The inventory of a Sforza man-at-arms

Eugenio Larosa 2021

 

Niccolò da Verona, also known as Nicolo Motagnia da Verona, was at the service of Francesco Sforza and was such an important figure that Sforza himself defined him as one of his men at arms, granting him a velvet livery to his uniform, which were symbols and titles usually donned by ducal men at arms.

He had men at his command in the province of Lodi, specifically between the cities of Pandino and Vailate, in a zone of high military activity on the border with Venice.
Initial information about Niccolò was found in a letter from late January 1452 that the luogotenente (or, governor) of Lodi sent to Francesco Sforza. The letter states that Niccolò was arrested for the rape of a woman from Pandino that he wanted as his wife.

More of these letters describe this troubled story: Niccolò was arrested but he managed to escape, apparently on the back of a mule, while Sforza himself ordered his men to confiscate all his belongings.

On February 5th, 1452, Niccolò sent a letter to Sforza to ask for forgiveness but the plea was not accepted.
Then, on February 12th, 1452, seeing himself in a corner, Niccolò decided to go for broke, going to the Duke himself. After this act of submission, Francesco Sforza changed his mind and ordered the governor of Lodi to return Niccolò’s belongings to him, thus resolving the problem in less than two weeks.

But something must have gone wrong between the Duke and his man at arms because just over a month later, on April 23rd, Niccolò tried to switch to the side of the Venetians but was arrested by the podestà (or, chief magistrate) of Soncino on the orders of the Duke, who might have been warned of this treason by some of his spies.

Remembering the previous escape, the Duke ordered the chief magistrate to imprison him in the castle of Pandino and to keep him leg-cuffed and under surveillance day and night. He also ordered the confiscation of his belongings, along with a list noting each item.

Below is the inventory list with the author’s notes.

Paro uno de ceste vode, (a couple of empty basket)
carnero uno da sella,
(one big saddle bag)
berreta una rosa da tenire in capo de nocte, ( one red hat for sleeping)
perponta una da lecto frusta, ( one worn bed quilt)
paro uno de linzoli frusti, (a couple of worn sheet)

elmeti duy con fornimenti de ramo et penazi et sue bavere, (two helmets with floral decoration and plume, including bevor)
lanze II depente, (two painted lance)
celate IIII, (four sallet)
coraze III, (two breastplate)
para sexa de schinere, (six pair of greave)
para IIII de arnesi, (three pair of cuisse)
para III de brazali, (three pair of vambrace cannon)
para IIII de guanti, (three pair of gauntlet)
para III de spalaroli, (thrre pair of pauldron)
spada una con paro uno de speroni, (one sword and one pair of spurs)
testera una da cavalo d azale, (one metal shaffron)
paro uno de bolze, (one pair of saddle bag ?)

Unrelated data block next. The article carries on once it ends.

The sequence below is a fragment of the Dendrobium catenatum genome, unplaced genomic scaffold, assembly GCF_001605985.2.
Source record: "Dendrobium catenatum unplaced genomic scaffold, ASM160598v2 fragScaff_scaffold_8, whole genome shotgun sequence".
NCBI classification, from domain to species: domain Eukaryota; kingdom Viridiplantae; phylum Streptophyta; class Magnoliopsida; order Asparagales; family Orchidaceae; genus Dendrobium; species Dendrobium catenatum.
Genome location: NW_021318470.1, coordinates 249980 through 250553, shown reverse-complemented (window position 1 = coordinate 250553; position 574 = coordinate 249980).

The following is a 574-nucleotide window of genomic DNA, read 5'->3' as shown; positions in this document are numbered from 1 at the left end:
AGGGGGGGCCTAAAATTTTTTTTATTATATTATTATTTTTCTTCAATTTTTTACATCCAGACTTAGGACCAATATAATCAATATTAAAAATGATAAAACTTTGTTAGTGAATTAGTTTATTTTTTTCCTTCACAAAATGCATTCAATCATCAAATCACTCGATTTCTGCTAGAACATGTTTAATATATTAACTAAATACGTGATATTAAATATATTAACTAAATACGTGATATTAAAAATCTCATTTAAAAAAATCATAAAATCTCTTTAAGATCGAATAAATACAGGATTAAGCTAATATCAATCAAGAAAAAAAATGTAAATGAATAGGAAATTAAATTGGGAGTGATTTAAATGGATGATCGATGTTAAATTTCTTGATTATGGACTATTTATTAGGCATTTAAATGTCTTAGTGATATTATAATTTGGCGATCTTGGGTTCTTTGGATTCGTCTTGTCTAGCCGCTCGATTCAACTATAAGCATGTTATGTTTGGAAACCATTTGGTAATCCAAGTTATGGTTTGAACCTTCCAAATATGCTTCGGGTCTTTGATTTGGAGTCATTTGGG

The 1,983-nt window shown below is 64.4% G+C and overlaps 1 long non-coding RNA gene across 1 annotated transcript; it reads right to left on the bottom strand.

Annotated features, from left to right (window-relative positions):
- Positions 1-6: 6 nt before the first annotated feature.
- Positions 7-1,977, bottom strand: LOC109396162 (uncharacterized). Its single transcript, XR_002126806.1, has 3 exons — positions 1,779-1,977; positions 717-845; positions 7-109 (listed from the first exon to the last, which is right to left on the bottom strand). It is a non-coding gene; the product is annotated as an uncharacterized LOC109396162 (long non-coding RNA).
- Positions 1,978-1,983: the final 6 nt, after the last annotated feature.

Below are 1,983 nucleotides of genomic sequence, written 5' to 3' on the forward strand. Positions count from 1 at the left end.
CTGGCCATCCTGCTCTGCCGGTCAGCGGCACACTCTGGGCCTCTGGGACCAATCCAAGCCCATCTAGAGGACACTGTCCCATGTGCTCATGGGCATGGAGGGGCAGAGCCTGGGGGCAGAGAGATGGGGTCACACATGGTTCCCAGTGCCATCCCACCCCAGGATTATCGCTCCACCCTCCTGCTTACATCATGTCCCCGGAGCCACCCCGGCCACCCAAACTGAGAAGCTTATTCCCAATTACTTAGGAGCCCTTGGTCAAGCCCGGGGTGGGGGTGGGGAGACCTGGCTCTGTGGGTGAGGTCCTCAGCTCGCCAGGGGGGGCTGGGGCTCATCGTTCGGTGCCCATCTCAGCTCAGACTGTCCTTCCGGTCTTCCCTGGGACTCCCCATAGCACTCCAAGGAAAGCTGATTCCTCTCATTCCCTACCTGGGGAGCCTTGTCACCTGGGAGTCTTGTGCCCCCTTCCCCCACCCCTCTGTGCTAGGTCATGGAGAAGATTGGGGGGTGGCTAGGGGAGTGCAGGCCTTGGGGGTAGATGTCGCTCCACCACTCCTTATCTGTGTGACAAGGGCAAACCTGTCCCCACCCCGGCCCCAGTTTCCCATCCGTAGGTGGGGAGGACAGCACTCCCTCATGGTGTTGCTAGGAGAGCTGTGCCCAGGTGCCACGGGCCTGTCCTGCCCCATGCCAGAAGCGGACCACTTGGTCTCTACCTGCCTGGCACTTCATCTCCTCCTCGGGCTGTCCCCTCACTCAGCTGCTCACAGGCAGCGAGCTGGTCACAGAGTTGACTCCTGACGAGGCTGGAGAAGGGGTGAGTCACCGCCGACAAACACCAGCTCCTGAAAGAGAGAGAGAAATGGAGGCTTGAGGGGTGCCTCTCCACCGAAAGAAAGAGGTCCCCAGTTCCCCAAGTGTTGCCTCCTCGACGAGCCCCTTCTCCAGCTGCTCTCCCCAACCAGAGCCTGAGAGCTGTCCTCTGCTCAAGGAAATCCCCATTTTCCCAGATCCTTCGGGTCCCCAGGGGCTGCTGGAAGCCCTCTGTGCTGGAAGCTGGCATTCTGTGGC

paro uno de stivali, (one pair of boots)
paga una de vino, (a wage of wine)
corde III da soma, (three pack ropes)
sacho uno roto, (a broken sack)
paro uno de fianchali con la falda,(one pair of tasset)
pancere II, (two plackart)
caldarello uno da campo, (a field saucepan)
sedella una de ramo, (a wodeen chair)
canestrello uno, (a small basket)
scudella una de peltro, (a pewter bowl))
scudelino uno de peltro, (small pewter bowl)
para III de barde, tra le quale gli è una senza pectoral , (three horse bards, one without peytral)
selle VIII, (eight saddle)
brillie VIII, (eight bridle)
cavalo uno sasinato,(one horse sasinato?? )
cavalo uno bayo scuro chiamato Capriolo, (one dark bay horse named Capriolo)
cavalo uno bayo scuro grande, (one dark bay horse)
cavali ii moreli, (two black horses)
cavali ii bay,(two bay horses)
frassata una (heavy blanket to cover the horse).

But what happened to our Niccolò?
He was sentenced to death by hanging and, by reading how it was conducted, we know that he was not an ordinary man at arms.

At that time, death by hanging sentences were carried out almost immediately but with Niccolò there was more than a month of delay. At first, on April 26th they tried to negotiate his release, offering to free him if he paid 500 ducats and swore an oath of loyalty.

After this negotiation failed, on May 6th the Duke ordered Bartolomeo D’ancona, who was a member of his court, to retrieve the prisoner with an escort of 25 crossbowmen, which were a lot for a simple convict, and to bring him to Lodi’s governor, named Pietro da Norcia, to execute the sentence.

The last letter containing information about Niccolò dates to May 9th and based on the content of the letter, we can assume that they carried out the sentence.
In fact, in this last letter the Duke asks to deliver the velvet giornea (a sort of surcoat)/livery with the Duke’ symbols and Nicolo da Verona's velvet doublet to the galuppo (or, soldier) named Ruoltino, the final symbols of a man at arms who had fallen from grace.

Thanks to the research of Sforza’s letters, not only have we learned about the equipment of a man at arms, but we have also learned a little bit about military justice during the Duke’s time.

Sources:
Archivio di Stato di Milano - Registro delle Missive Sforzesche

Translation
Centro Linguistico Cesena - https://centrolinguecesena.com/